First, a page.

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Céleste de Chabrillan (1824–1909)

by J. Ann Hone

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Céleste de Chabrillan (1824-1909), courtesan and author, illegitimate daughter of Anne-Victoire Vénard, was born on 27 December 1824 in Paris. Her childhood was unhappy and at 15 she was imprisoned for vagrancy. At 16 she entered a brothel but left within six months to become Céleste Mogador, dancer at the Bal Mabille and the Théâtre Beaumarchais and toast of Paris as the Hippodrome's star horse-rider. She became the mistress of Lionel, comte de Chabrillan, who was busily wasting his fortune. This was done by 1852 and Lionel left for the Australian goldfields. Céleste meanwhile achieved success as an actress and her memoirs were accepted for publication. On 9 January 1854 she married Chabrillan in London and two days later they sailed for Melbourne in the Croesus to take up his appointment as French consul-general, a position obtained for him by his infuriated family.

The Chabrillans erected their prefabricated house at St Kilda and visited turbulent Ballarat; Céleste recorded that Governor Sir Charles Hotham 'is a man of the highest breeding, most amiable but that is not enough'. This visit and later experiences provided Céleste with material for her novels. She had little social life to distract her as her Mémoires had preceded her to Melbourne. She described herself as 'an object of fear and repugnance to certain members of Melbourne society' and though, curiosity overcoming them, 'some of the braver and kindlier ladies called', she was 'suspicious of their advances'. Her few friends included the photographer, Antoine Fauchery and Lola Montez.

In 1856 an unlucky importing venture impoverished the Chabrillans and in August Céleste sailed for France to collect money owing to them. In spite of the climate's effect on her health, she wrote, 'I felt myself loving that hard Australian soil; the plants, the trees, my own loneliness'. In Paris her best-selling Mémoires gained instant publication for her Australian novel, Les Voleurs d'Or. Alexander Dumas senior reviewed it and wrote of Céleste, 'One of those created by God for self-sacrifice and struggle … During the years she spent … away from France … she re-educated herself completely; not only did she learn English but re-learned French … during two nights I sat up until dawn reading Les Voleurs d'Or'. Céleste wrote for twelve to fifteen hours a day, producing two more Australian novels, Miss Pewell and The Emigrants. She paid their creditors and was rejoined briefly by Lionel who then returned to Melbourne and died from dysentery on 29 December 1858. Céleste refused the Chabrillans' demand that she relinquish their name. Their later persecution was balanced by the interest of the two Dumas in her literary career. Altogether she wrote twelve novels, twenty-six plays, seven operettas, poems and songs.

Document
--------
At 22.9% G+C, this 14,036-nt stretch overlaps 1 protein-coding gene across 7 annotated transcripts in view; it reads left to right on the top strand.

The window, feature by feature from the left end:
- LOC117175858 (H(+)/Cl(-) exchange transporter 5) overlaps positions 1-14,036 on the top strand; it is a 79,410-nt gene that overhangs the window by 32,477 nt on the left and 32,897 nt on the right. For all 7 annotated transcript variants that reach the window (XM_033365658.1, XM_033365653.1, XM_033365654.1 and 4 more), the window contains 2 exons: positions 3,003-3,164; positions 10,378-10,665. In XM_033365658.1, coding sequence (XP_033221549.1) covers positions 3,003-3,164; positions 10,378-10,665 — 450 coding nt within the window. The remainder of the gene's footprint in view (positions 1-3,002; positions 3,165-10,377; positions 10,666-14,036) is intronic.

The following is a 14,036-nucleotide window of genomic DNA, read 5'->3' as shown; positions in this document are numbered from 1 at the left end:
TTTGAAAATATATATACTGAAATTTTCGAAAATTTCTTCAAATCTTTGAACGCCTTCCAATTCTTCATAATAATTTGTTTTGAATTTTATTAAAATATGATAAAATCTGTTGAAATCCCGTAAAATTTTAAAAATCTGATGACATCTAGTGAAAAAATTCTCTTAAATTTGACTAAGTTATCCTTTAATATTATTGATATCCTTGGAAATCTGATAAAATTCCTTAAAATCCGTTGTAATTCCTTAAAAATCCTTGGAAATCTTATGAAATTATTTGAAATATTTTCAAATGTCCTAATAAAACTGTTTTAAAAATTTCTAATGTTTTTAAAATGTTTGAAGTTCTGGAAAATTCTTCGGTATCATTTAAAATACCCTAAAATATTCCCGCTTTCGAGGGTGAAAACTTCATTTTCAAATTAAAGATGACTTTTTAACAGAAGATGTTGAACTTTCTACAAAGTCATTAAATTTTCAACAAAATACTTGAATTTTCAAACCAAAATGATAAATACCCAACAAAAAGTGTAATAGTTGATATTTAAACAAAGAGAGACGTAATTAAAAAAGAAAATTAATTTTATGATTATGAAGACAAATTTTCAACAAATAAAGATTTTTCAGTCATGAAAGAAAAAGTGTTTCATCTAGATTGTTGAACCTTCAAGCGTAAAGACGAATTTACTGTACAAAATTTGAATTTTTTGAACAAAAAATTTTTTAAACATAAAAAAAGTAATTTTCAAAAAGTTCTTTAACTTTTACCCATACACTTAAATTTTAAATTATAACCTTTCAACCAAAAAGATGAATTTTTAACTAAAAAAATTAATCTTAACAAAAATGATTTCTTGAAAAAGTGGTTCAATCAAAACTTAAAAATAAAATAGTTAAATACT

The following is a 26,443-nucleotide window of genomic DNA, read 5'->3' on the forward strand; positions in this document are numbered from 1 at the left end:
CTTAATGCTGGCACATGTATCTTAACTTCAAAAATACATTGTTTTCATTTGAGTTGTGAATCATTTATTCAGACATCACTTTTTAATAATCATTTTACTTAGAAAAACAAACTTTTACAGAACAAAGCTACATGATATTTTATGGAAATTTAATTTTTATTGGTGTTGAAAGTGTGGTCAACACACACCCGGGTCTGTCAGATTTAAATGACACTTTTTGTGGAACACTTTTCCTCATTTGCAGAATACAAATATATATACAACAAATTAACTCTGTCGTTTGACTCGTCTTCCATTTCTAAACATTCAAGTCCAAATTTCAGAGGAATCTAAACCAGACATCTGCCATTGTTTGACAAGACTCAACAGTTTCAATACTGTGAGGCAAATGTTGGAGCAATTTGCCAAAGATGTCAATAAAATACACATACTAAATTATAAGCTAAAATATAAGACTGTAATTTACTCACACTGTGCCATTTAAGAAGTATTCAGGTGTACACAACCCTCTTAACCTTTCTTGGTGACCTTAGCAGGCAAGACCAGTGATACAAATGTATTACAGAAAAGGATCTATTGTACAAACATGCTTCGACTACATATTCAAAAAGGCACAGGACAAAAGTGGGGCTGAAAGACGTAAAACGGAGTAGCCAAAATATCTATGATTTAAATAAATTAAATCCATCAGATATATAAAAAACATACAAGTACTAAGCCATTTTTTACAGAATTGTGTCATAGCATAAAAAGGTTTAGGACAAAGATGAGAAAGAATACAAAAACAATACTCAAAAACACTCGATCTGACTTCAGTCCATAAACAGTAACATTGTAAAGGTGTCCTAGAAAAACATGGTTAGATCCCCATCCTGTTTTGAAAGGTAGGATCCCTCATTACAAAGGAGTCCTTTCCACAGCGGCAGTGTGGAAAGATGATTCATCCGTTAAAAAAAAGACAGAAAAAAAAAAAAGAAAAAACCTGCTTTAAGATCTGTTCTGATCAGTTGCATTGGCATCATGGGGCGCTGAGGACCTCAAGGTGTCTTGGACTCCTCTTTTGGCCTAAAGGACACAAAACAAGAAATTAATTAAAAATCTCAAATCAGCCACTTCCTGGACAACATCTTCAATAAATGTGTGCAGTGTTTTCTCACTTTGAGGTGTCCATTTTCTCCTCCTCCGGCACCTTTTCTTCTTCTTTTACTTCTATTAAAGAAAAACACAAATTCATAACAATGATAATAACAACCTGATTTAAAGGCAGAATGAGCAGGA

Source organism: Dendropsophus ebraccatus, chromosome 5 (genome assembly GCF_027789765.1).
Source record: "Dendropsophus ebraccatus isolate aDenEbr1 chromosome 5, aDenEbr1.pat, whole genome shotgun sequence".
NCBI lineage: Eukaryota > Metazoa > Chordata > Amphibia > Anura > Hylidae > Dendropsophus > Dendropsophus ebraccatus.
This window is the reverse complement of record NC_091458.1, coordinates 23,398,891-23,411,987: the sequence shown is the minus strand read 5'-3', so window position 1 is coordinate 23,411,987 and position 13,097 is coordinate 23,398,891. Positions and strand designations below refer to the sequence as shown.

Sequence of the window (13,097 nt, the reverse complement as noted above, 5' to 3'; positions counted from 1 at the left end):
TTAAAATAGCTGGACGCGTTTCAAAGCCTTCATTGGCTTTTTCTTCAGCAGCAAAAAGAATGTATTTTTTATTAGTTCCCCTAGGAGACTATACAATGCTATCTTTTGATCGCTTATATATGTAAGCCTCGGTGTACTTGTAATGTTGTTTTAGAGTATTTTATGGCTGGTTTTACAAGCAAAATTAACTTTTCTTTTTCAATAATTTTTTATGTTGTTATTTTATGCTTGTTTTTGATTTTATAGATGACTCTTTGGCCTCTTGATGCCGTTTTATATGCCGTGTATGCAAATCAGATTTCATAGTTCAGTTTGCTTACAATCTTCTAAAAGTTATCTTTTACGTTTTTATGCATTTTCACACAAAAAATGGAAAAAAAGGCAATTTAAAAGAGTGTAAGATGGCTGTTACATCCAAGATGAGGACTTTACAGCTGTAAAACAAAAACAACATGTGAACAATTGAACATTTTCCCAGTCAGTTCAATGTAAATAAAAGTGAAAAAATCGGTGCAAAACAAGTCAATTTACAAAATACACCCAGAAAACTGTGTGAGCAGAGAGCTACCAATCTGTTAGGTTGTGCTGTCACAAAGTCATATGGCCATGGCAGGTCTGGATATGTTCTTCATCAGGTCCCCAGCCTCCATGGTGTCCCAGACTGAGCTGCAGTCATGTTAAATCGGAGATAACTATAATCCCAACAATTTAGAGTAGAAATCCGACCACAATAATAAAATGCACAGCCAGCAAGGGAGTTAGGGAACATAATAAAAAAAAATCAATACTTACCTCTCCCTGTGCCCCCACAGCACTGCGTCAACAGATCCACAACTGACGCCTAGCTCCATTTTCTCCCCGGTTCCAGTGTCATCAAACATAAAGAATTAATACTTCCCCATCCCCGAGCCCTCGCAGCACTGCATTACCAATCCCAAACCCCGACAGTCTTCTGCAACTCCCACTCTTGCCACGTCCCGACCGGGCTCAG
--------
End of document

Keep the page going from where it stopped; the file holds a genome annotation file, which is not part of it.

In the Franco-Prussian war Céleste started Les Soeurs de France to care for the wounded and later gave her home at Le Vésinet to house war orphans. Her friendship with the comte de Naurois left her financially secure for the rest of her long life. She died at Montmartre on 18 February 1909.

Select Bibliography

  • F. Moser, Vie et Aventures de Céleste Mogador (Paris, 1935)
  • C. Haldane, Daughter of Paris (Lond, 1961)
  • J. Richardson, The Courtesans (Lond, 1967)
  • Argus (Melbourne), 10 Apr 1854, 30 Dec 1858.

Related Entries in NCB Sites

Citation details

J. Ann Hone, 'Chabrillan, Céleste de (1824–1909)', Australian Dictionary of Biography, National Centre of Biography, Australian National University,, published first in hardcopy 1969, accessed online 26 May 2024.

This article was published in hardcopy in Australian Dictionary of Biography, Volume 3, (Melbourne University Press), 1969

View the front pages for Volume 3

© Copyright Australian Dictionary of Biography, 2006-2024

Life Summary [details]

Alternative Names
  • Vénard, Céleste
  • Mogador, Céleste

27 December, 1824
Paris, France


18 February, 1909 (aged 84)
Paris, France

Cultural Heritage

Includes subject's nationality; their parents' nationality; the countries in which they spent a significant part of their childhood, and their self-identity.